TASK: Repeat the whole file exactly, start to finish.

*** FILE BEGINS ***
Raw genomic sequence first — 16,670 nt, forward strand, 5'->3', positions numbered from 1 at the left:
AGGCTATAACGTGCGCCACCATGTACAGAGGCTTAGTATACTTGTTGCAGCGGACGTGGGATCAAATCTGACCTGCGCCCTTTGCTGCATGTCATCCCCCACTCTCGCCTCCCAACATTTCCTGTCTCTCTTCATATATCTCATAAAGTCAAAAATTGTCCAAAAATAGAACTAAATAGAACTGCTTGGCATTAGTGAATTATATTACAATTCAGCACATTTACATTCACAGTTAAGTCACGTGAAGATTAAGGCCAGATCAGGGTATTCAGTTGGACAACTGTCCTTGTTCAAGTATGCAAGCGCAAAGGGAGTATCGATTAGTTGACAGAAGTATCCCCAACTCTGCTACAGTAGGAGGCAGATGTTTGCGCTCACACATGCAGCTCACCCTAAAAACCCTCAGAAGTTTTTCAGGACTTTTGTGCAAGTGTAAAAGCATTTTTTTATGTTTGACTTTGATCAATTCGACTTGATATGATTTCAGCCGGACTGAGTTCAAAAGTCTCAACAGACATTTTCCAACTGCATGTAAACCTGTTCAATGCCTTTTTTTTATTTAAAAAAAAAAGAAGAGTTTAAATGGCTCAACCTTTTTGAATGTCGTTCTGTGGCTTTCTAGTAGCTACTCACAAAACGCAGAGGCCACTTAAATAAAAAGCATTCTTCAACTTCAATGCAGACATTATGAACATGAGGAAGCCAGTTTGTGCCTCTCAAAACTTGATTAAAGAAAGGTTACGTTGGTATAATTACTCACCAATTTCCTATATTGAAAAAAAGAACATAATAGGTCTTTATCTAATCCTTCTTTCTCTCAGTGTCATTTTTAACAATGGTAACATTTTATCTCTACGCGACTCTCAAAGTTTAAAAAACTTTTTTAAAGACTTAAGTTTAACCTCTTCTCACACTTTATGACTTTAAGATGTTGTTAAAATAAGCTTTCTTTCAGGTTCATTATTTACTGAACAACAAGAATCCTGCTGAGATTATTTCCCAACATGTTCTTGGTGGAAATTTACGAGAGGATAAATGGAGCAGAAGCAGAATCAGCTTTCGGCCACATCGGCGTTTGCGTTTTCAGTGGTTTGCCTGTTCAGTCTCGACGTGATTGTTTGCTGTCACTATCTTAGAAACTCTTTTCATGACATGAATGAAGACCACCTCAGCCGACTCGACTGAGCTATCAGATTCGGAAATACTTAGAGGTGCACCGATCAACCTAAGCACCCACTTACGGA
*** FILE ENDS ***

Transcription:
Raw genomic sequence first — 16,670 nt, forward strand, 5'->3', positions numbered from 1 at the left:
AGGCTATAACGTGCGCCACCATGTACAGAGGCTTAGTATACTTGTTGCAGCGGACGTGGGATCAAATCTGACCTGCGCCCTTTGCTGCATGTCATCCCCCACTCTCGCCTCCCAACATTTCCTGTCTCTCTTCATATATCTCATAAAGTCAAAAATTGTCCAAAAATAGAACTAAATAGAACTGCTTGGCATTAGTGAATTATATTACAATTCAGCACATTTACATTCACAGTTAAGTCACGTGAAGATTAAGGCCAGATCAGGGTATTCAGTTGGACAACTGTCCTTGTTCAAGTATGCAAGCGCAAAGGGAGTATCGATTAGTTGACAGAAGTATCCCCAACTCTGCTACAGTAGGAGGCAGATGTTTGCGCTCACACATGCAGCTCACCCTAAAAACCCTCAGAAGTTTTTCAGGACTTTTGTGCAAGTGTAAAAGCATTTTTTTATGTTTGACTTTGATCAATTCGACTTGATATGATTTCAGCCGGACTGAGTTCAAAAGTCTCAACAGACATTTTCCAACTGCATGTAAACCTGTTCAATGCCTTTTTTTTATTTAAAAAAAAAAGAAGAGTTTAAATGGCTCAACCTTTTTGAATGTCGTTCTGTGGCTTTCTAGTAGCTACTCACAAAACGCAGAGGCCACTTAAATAAAAAGCATTCTTCAACTTCAATGCAGACATTATGAACATGAGGAAGCCAGTTTGTGCCTCTCAAAACTTGATTAAAGAAAGGTTACGTTGGTATAATTACTCACCAATTTCCTATATTGAAAAAAAGAACATAATAGGTCTTTATCTAATCCTTCTTTCTCTCAGTGTCATTTTTAACAATGGTAACATTTTATCTCTACGCGACTCTCAAAGTTTAAAAAACTTTTTTAAAGACTTAAGTTTAACCTCTTCTCACACTTTATGACTTTAAGATGTTGTTAAAATAAGCTTTCTTTCAGGTTCATTATTTACTGAACAACAAGAATCCTGCTGAGATTATTTCCCAACATGTTCTTGGTGGAAATTTACGAGAGGATAAATGGAGCAGAAGCAGAATCAGCTTTCGGCCACATCGGCGTTTGCGTTTTCAGTGGTTTGCCTGTTCAGTCTCGACGTGATTGTTTGCTGTCACTATCTTAGAAACTCTTTTCATGACATGAATGAAGACCACCTCAGCCGACTCGACTGAGCTATCAGATTCGGAAATACTTAGAGGTGCACCGATCAACCTAAGCACCCACTTACGGA